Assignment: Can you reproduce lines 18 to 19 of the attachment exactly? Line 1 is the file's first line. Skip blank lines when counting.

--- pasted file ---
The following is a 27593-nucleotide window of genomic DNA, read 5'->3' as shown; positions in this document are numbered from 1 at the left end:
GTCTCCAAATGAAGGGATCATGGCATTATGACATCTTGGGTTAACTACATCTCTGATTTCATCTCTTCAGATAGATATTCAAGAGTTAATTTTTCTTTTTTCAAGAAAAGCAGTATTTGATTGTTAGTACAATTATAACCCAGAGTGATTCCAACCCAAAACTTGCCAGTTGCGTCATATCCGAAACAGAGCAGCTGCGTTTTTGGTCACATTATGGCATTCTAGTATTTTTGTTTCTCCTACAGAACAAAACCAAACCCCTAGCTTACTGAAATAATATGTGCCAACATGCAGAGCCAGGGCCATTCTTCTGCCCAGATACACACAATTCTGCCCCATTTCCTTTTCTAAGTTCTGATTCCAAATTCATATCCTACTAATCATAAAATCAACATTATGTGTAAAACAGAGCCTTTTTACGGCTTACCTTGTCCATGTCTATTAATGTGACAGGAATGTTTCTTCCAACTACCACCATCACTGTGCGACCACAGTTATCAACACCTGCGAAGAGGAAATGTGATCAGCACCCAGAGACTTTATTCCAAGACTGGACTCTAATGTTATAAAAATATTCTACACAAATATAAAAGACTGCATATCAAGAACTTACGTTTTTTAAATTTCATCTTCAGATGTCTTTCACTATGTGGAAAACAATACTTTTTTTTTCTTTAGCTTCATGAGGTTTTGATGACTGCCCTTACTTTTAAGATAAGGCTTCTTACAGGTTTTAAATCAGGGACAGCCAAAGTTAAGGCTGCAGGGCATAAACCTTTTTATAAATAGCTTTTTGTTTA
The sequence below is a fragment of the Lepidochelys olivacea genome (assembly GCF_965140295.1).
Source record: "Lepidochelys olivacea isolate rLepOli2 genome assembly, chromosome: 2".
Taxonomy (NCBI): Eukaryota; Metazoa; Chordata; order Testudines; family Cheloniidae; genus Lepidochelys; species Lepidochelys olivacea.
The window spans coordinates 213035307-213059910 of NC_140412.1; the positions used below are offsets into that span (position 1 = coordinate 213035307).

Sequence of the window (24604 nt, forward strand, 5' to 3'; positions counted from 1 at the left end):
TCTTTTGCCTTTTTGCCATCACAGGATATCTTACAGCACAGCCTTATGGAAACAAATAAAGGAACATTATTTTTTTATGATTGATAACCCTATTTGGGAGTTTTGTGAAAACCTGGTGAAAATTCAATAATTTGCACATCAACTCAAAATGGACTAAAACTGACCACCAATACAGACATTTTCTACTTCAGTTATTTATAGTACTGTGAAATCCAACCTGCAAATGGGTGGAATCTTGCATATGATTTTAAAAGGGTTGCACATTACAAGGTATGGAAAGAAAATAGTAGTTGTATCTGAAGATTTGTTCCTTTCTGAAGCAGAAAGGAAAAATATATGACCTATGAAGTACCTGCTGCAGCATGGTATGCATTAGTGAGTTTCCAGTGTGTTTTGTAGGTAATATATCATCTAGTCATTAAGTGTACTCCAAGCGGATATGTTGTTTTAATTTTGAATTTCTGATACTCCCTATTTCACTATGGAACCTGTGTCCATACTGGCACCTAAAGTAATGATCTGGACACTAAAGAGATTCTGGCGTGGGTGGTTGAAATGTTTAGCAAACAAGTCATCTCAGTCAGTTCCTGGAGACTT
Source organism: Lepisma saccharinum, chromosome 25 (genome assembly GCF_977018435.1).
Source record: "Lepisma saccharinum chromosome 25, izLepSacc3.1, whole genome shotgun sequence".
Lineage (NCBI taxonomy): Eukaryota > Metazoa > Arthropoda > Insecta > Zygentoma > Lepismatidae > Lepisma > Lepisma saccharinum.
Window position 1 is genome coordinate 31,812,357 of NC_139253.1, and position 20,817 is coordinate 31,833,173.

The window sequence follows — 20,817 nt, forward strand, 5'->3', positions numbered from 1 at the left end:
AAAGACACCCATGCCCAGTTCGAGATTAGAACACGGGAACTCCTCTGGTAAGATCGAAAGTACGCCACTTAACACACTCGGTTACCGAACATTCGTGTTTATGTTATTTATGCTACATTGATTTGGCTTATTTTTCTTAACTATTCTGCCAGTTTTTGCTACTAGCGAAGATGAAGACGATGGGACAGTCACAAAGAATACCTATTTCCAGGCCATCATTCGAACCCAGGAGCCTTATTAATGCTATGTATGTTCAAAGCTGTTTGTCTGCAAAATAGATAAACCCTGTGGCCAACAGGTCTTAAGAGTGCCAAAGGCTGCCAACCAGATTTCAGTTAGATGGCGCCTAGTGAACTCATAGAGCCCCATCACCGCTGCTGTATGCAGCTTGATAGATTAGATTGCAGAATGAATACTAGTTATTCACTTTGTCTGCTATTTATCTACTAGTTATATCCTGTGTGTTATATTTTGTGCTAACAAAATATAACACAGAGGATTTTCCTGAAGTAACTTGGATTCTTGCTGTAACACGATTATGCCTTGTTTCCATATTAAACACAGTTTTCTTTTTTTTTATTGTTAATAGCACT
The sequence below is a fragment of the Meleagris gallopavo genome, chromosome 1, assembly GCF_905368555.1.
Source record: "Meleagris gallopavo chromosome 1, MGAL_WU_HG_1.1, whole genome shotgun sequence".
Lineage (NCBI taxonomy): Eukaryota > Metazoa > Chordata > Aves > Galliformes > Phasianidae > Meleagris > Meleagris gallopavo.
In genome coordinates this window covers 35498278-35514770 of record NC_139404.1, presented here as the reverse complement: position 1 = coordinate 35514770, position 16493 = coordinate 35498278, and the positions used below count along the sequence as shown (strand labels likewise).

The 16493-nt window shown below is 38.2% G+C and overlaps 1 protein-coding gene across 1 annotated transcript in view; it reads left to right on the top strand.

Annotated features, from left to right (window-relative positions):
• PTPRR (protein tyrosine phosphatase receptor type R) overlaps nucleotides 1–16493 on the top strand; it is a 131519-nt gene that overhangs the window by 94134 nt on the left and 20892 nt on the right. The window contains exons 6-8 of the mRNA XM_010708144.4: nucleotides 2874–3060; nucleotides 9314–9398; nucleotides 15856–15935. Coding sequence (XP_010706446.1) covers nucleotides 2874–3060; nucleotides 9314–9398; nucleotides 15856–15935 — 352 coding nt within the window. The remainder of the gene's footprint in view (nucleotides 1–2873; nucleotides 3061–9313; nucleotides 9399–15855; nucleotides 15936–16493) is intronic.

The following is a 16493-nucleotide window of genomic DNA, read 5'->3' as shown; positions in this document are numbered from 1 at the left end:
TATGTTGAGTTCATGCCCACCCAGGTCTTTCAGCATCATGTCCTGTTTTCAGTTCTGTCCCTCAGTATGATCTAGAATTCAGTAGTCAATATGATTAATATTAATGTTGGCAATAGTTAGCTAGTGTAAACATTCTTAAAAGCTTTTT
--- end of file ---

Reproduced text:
In genome coordinates this window covers 35498278-35514770 of record NC_139404.1, presented here as the reverse complement: position 1 = coordinate 35514770, position 16493 = coordinate 35498278, and the positions used below count along the sequence as shown (strand labels likewise).

The 16493-nt window shown below is 38.2% G+C and overlaps 1 protein-coding gene across 1 annotated transcript in view; it reads left to right on the top strand.